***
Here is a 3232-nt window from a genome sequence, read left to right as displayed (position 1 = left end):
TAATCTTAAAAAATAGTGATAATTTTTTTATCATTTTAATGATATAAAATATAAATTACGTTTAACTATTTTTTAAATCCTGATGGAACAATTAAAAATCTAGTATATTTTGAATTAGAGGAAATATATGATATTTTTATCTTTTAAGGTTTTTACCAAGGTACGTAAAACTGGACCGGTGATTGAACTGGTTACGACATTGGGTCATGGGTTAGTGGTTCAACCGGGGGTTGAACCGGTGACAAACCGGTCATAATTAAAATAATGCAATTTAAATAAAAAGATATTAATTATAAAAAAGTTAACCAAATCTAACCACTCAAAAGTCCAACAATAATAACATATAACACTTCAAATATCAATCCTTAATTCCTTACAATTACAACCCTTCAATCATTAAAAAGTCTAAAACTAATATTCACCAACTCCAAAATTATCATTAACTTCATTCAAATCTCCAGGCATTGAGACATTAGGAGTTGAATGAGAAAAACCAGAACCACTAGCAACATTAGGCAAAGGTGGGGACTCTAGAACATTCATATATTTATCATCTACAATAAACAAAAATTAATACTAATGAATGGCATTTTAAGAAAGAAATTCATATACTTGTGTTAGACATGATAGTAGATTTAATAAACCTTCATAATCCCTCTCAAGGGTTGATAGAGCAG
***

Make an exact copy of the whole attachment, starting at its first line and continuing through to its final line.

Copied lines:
Here is a 3232-nt window from a genome sequence, read left to right as displayed (position 1 = left end):
TAATCTTAAAAAATAGTGATAATTTTTTTATCATTTTAATGATATAAAATATAAATTACGTTTAACTATTTTTTAAATCCTGATGGAACAATTAAAAATCTAGTATATTTTGAATTAGAGGAAATATATGATATTTTTATCTTTTAAGGTTTTTACCAAGGTACGTAAAACTGGACCGGTGATTGAACTGGTTACGACATTGGGTCATGGGTTAGTGGTTCAACCGGGGGTTGAACCGGTGACAAACCGGTCATAATTAAAATAATGCAATTTAAATAAAAAGATATTAATTATAAAAAAGTTAACCAAATCTAACCACTCAAAAGTCCAACAATAATAACATATAACACTTCAAATATCAATCCTTAATTCCTTACAATTACAACCCTTCAATCATTAAAAAGTCTAAAACTAATATTCACCAACTCCAAAATTATCATTAACTTCATTCAAATCTCCAGGCATTGAGACATTAGGAGTTGAATGAGAAAAACCAGAACCACTAGCAACATTAGGCAAAGGTGGGGACTCTAGAACATTCATATATTTATCATCTACAATAAACAAAAATTAATACTAATGAATGGCATTTTAAGAAAGAAATTCATATACTTGTGTTAGACATGATAGTAGATTTAATAAACCTTCATAATCCCTCTCAAGGGTTGATAGAGCAG